How IoT Strengthens Ubiquitous Computing
How IoT Strengthens Ubiquitous Computing
The world of ubiquitous computing, where computers are everywhere, is on the way. IoT needs just a few more steps to make it a reality.
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In the last two decades, the advancement of computation technology has produced more powerful processors, storage, memory, and networking devices for low prices. Eventually, many physical things will be embedded with more computation capabilities and interconnected via the Internet in a cost-effective manner. The widespread adoption of IoT technologies enriches the idea of ubiquitous computing that Mark Weiser came up with in 1988 — that is, bringing computation into the physical world and making effective use of computer technologies.
Mark Weiser defined ubiquitous computing as “the method of enhancing computer use by making many computers available throughout the physical environment but making them effectively invisible to the user.” This definition highlights the following main properties:
Pervasive computers: The technology that makes computation capabilities available throughout our physical environment.
Invisible computers: Ubiquitous computing enables many computation capabilities throughout the physical environment, but makes them invisible to the user.
Enhanced computers: The objective of ubiquitous computing is to enhance computer usage with the following characteristics:
Expand human consciousness: Many physical things can be embedded with computation features that expand users’ consciousness. For example, smart homes automatically control electricity. Refrigerators inform you if an item is out of stock.
Make context-aware and responsive environments: Ubiquitous computing enhances physical things with a new dimension of features without affecting the context of the actual usage. It enables other interconnected things to know the user’s current context so that the devices respond in a way that improves the overall activities of the user.
Altogether, ubiquitous computing improves the performance of human activities by moving technology into the background, which allows users to focus only on their natural activities towards the world. The technology drives users’ tasks in an optimized manner in the background.
Analysis of Existing IoT Technology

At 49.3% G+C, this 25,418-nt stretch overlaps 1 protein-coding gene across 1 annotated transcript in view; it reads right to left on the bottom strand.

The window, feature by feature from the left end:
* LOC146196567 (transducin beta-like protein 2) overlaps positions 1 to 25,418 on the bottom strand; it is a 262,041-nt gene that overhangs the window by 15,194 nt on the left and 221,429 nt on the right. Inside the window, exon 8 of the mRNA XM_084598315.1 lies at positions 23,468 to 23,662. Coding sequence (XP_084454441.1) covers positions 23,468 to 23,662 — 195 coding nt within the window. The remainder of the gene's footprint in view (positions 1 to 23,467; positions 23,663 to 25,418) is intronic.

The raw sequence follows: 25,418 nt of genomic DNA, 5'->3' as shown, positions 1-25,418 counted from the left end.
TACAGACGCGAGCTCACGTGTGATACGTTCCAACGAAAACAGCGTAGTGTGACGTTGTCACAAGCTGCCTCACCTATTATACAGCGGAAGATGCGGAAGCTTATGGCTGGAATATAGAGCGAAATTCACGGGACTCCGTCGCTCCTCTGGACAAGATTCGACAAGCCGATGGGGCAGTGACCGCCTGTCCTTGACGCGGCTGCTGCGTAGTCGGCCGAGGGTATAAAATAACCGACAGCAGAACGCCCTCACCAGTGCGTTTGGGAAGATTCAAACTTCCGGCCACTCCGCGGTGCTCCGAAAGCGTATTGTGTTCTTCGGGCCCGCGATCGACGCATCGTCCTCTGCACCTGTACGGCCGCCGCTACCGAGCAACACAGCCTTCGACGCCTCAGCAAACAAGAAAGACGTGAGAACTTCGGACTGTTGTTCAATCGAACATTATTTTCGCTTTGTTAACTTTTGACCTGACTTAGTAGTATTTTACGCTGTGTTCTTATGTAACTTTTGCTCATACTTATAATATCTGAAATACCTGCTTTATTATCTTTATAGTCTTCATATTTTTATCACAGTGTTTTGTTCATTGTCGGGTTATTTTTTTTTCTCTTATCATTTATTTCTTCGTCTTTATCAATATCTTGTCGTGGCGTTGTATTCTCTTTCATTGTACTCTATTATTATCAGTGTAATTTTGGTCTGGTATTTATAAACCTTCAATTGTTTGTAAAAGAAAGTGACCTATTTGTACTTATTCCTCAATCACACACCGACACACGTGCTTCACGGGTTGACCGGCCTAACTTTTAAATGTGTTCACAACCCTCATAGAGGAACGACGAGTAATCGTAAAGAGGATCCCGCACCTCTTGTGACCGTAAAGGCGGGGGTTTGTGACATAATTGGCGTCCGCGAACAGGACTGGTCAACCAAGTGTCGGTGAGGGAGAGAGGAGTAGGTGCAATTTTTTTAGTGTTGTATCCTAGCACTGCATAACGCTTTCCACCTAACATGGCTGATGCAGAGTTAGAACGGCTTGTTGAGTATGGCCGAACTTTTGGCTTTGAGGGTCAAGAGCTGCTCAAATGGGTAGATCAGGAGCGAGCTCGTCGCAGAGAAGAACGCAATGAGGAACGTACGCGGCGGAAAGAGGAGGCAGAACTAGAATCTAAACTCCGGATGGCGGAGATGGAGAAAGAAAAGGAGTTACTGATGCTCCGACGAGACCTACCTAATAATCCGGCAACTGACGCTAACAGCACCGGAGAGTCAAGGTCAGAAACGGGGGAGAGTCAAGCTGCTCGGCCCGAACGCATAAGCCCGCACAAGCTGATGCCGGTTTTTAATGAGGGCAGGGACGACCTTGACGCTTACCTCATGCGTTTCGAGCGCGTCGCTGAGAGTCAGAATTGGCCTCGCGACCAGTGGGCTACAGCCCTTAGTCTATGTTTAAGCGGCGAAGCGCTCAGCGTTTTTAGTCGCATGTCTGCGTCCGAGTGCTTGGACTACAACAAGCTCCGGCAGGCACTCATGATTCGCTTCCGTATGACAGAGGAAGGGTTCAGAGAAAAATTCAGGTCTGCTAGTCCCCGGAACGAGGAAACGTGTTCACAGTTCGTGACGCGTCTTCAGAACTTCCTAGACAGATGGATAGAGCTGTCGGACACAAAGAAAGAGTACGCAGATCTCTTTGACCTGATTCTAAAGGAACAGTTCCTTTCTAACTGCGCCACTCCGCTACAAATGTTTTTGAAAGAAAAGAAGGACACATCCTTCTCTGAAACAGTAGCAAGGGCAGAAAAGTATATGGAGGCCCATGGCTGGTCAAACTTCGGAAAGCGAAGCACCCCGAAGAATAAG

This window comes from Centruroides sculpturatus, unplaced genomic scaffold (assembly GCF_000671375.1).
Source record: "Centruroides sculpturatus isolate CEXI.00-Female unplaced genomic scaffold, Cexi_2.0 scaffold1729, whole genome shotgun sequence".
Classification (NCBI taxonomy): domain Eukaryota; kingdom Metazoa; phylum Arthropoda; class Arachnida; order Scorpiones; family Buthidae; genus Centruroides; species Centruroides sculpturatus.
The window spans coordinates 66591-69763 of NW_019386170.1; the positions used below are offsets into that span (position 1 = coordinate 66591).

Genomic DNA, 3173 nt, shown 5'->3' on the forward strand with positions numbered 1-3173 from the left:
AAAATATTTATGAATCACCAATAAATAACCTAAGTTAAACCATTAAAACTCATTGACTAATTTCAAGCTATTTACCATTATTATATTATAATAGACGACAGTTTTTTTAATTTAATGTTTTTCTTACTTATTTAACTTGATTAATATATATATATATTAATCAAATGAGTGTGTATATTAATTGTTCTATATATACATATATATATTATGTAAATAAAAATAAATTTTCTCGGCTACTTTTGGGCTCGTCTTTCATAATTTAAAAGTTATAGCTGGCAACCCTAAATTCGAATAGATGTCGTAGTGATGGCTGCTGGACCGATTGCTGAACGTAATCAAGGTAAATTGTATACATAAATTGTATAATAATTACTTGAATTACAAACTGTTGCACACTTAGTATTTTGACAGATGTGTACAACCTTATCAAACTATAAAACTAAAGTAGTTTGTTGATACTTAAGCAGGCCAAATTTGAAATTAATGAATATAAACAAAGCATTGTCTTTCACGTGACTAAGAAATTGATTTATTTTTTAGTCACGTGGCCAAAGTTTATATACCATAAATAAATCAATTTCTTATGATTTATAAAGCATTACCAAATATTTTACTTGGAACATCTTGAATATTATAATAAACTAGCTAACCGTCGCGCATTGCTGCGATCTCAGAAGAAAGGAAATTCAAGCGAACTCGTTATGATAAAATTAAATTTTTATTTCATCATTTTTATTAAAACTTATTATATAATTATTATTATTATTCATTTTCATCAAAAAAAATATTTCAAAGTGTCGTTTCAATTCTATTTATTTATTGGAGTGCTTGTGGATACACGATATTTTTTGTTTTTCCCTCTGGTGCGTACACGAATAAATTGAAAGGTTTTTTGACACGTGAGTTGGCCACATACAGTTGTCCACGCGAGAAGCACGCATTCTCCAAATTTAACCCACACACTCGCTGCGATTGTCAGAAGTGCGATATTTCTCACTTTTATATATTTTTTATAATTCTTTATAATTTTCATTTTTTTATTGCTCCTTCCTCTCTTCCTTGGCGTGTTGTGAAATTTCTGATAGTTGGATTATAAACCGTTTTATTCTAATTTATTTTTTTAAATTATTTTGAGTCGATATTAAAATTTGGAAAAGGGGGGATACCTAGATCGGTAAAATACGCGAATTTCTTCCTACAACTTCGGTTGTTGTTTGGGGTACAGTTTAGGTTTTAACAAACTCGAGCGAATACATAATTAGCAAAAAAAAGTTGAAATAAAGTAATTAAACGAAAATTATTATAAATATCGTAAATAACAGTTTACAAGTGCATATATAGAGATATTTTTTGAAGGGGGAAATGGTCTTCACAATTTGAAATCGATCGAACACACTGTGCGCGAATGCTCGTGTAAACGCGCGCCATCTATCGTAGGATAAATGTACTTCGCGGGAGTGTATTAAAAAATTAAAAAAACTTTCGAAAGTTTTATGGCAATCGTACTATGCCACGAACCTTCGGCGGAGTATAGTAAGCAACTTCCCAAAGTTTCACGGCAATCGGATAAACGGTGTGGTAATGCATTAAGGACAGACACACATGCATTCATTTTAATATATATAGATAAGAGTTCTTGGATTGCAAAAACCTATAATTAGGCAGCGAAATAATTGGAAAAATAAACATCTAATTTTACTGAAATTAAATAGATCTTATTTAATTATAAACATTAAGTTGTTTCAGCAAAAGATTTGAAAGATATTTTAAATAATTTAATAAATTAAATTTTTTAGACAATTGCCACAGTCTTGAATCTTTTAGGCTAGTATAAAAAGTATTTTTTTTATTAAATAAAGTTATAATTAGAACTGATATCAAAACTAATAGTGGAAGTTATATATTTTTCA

There are many research and commercial IoT products available today; for example, smart wearables, homes, cities, factories, etc. A few common factors are apparent in existing IoT technology. A lack of standardization is a commonly seen concern in most of the ecosystem that limits collaboration and interoperability between IoT applications. For example, smart electrical appliances together can build better smart homes. In the same way, smart homes could be made in a standardized way, helping build up to better smart cities.
Another common factor is the engagement of similar architecture patterns. IoT frameworks today follow the idea of virtualizing devices on the cloud and provide a set of services over mobile and web applications. As seen in the following diagram, these applications are not autonomous and interoperable with each other, nor is any collaboration possible. Also, more IoT devices are being released every day. The cloud will not be the best place to virtualize all these IoT devices.
Requirements for Next-Generation IoT
The requirements for the next generation of IoT that enrich the characteristics of ubiquitous computing can be classified as the need for standard middleware and application protocols. The middleware protocol should abstract the underlying network complexity of heterogeneous devices and provide a simplified API for the application protocol to develop autonomous applications that lead users toward a natural way of interacting with the physical environment.
Standard Middleware Protocol
The number of IoT devices is expected to grow exponentially in upcoming years. A standard middleware protocol should support management of large-scale IoT and the overwhelming influx of data. Also, there will be new, emerging security risks. The middleware protocol should guarantee basic security and privacy principles for IoT. In addition, the middleware protocol should encourage the general community to contribute more IoT devices to the network.
Standard Application Protocol